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Works of Josephus

Josephus (37 – sometime after 100), also known as Yosef Ben Matityahu (Joseph, son of Matthias), who became known, in his capacity as a Roman citizen, as Titus Flavius Josephus, was a first century Jewish historian and apologist of priestly and royal ancestry who survived and recorded the destruction of Jerusalem in 70 A.D. His works give an important insight into first-century Judaism.

   

Josephus's two most important works are The Jewish War (c. 75) and Antiquities of the Jews (c. 94). The Jewish War recounts the Jewish revolt against Rome (66-70). Antiquities of the Jews recounts the history of the world from a Jewish perspective. These works provide valuable insight into the background of first century Judaism and early Christianity.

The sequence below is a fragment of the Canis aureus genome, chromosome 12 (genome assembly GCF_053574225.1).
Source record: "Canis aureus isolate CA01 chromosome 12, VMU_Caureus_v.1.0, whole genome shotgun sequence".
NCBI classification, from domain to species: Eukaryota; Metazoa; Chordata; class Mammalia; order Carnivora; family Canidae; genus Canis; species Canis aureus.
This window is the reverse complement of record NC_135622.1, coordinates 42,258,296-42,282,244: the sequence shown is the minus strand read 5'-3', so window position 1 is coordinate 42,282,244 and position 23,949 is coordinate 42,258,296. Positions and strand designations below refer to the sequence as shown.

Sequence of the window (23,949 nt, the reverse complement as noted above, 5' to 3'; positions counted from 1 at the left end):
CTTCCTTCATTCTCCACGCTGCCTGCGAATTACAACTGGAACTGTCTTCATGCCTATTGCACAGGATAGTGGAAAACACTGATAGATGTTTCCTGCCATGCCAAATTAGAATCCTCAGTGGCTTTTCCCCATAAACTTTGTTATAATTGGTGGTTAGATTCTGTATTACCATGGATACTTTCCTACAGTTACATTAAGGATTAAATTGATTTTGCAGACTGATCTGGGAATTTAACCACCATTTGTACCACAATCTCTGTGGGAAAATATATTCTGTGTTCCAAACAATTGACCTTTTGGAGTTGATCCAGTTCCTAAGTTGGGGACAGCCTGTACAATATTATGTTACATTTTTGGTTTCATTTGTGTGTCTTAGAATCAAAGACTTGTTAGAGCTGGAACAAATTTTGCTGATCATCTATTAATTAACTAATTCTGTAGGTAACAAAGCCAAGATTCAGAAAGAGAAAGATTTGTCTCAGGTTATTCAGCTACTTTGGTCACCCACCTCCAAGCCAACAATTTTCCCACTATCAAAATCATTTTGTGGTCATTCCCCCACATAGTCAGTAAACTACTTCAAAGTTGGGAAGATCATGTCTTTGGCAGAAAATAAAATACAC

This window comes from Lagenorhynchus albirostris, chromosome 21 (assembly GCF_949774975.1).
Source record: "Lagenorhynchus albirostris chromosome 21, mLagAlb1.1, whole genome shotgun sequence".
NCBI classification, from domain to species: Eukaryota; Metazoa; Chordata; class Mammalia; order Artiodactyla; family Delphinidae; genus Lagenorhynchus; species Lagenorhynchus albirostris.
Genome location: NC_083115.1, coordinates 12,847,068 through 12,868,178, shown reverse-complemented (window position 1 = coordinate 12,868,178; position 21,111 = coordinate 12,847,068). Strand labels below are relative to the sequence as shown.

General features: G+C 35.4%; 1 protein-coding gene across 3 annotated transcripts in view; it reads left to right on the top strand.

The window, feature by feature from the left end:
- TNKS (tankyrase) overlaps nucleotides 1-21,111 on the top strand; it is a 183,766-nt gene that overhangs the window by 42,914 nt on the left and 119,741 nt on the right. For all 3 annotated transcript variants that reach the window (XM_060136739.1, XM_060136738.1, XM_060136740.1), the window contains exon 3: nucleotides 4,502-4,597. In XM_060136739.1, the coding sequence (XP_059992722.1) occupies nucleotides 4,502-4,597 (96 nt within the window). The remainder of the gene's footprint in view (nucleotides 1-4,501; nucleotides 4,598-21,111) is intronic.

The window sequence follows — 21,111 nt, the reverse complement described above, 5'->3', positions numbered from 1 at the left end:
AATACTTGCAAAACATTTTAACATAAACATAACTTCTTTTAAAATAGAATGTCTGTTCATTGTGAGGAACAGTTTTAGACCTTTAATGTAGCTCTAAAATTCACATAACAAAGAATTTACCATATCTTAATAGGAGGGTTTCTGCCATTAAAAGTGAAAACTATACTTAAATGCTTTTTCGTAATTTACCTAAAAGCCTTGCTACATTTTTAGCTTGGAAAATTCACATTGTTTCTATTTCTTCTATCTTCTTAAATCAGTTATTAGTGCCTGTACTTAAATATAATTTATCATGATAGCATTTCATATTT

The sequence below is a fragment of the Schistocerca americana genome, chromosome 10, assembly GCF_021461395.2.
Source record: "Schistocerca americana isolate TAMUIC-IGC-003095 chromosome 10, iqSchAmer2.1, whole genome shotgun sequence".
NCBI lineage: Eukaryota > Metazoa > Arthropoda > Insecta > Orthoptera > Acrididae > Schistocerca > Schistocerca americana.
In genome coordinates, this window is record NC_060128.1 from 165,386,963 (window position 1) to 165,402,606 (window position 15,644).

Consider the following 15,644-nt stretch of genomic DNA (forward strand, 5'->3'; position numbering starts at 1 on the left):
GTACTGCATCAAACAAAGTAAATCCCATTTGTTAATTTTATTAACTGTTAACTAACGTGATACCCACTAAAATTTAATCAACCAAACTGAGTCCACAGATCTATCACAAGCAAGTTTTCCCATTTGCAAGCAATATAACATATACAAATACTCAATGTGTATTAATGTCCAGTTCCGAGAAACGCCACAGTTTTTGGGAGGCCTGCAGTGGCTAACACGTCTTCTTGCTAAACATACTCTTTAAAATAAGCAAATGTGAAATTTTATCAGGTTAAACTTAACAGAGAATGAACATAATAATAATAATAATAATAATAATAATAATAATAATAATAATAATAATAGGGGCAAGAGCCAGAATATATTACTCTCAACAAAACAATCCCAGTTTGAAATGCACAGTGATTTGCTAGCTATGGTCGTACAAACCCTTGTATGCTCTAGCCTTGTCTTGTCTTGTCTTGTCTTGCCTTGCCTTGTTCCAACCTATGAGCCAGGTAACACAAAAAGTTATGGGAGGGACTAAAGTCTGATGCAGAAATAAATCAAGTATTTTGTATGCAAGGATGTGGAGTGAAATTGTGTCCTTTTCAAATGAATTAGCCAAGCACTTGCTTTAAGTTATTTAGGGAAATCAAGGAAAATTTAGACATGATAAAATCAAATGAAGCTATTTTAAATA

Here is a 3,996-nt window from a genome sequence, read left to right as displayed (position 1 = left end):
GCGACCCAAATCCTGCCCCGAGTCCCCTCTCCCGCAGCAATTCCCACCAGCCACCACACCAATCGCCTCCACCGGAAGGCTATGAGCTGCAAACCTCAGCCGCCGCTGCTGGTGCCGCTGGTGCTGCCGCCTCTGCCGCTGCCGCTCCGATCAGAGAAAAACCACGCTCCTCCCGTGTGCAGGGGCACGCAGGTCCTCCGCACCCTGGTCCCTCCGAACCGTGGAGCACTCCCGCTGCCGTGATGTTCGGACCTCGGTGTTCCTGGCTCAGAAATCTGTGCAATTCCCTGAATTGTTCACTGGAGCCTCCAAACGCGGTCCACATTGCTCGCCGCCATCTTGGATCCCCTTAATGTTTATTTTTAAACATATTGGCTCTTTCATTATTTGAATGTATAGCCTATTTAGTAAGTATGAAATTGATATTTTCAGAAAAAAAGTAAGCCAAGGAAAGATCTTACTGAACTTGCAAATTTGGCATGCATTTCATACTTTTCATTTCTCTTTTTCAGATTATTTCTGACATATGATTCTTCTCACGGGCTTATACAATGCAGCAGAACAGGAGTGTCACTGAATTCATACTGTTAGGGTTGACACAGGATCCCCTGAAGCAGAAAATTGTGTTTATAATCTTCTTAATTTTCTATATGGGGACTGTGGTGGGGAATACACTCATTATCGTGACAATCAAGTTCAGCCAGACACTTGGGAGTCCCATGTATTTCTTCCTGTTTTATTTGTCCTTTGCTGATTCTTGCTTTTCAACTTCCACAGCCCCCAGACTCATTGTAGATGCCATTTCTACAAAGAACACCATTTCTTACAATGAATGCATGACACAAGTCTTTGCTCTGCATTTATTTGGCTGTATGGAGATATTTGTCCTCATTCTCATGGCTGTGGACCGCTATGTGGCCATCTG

Josephus includes information about individuals, groups, customs and geographical places. His writings provide a significant, extra-Biblical account of the post-Exilic period of the Maccabees, the Hasmonean dynasty, and the rise of Herod the Great. He makes references to the Sadducees, Jewish High Priests of the time, Pharisees and Essenes, the Herodian Temple, Quirinius' census and the Zealots, and to such figures as Pontius Pilate, Herod the Great, Agrippa I and Agrippa II, John the Baptist, James the brother of Jesus, and a disputed reference to Jesus. He is an important source for studies of immediate post-Temple Judaism (and, thus, the context of early Christianity).  --from Wikipedia


 
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